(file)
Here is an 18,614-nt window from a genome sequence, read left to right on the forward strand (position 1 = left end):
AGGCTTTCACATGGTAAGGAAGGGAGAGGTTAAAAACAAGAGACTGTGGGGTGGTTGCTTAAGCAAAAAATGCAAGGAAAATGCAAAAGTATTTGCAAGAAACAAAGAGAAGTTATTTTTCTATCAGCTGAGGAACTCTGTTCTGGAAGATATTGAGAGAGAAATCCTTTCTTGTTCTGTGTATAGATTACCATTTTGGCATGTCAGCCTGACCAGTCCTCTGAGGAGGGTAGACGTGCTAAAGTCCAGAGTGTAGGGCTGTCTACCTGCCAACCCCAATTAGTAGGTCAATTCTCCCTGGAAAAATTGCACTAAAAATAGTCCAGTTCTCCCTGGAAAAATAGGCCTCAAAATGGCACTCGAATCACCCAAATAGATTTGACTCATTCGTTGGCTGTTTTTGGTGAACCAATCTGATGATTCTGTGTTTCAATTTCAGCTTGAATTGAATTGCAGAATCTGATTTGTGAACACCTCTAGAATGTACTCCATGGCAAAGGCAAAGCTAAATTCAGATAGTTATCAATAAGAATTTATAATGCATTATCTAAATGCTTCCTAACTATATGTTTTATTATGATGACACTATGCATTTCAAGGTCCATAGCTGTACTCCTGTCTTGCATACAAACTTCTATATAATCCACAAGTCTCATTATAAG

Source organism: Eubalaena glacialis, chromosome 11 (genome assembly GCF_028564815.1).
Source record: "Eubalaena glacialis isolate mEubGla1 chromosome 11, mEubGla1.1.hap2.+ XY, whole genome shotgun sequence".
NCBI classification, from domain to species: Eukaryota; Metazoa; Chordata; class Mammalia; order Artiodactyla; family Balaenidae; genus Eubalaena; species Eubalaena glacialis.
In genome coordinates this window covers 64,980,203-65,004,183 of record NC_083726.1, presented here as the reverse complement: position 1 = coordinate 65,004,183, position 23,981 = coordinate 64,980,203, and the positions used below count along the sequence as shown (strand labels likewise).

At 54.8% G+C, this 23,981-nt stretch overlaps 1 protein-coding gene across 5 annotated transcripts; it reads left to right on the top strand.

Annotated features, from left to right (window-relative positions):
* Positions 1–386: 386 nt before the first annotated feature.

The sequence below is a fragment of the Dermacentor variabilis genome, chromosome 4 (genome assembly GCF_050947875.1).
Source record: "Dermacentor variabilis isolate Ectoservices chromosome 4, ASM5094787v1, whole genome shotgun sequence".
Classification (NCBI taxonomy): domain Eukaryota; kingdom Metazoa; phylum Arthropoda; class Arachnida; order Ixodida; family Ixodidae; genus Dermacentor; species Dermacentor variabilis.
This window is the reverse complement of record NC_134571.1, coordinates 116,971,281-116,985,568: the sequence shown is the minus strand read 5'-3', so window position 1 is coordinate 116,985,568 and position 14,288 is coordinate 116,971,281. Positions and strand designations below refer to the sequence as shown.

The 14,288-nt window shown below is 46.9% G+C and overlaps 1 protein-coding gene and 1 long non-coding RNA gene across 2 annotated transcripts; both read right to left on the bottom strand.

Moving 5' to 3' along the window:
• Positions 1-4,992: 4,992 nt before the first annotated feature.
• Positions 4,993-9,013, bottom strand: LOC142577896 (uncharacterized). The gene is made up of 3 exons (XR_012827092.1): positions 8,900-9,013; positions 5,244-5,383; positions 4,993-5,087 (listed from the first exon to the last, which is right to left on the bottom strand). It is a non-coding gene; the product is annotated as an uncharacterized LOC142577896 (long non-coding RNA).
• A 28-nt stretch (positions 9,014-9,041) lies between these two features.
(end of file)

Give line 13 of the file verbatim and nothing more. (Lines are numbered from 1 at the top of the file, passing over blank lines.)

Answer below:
This window is the reverse complement of record NC_134571.1, coordinates 116,971,281-116,985,568: the sequence shown is the minus strand read 5'-3', so window position 1 is coordinate 116,985,568 and position 14,288 is coordinate 116,971,281. Positions and strand designations below refer to the sequence as shown.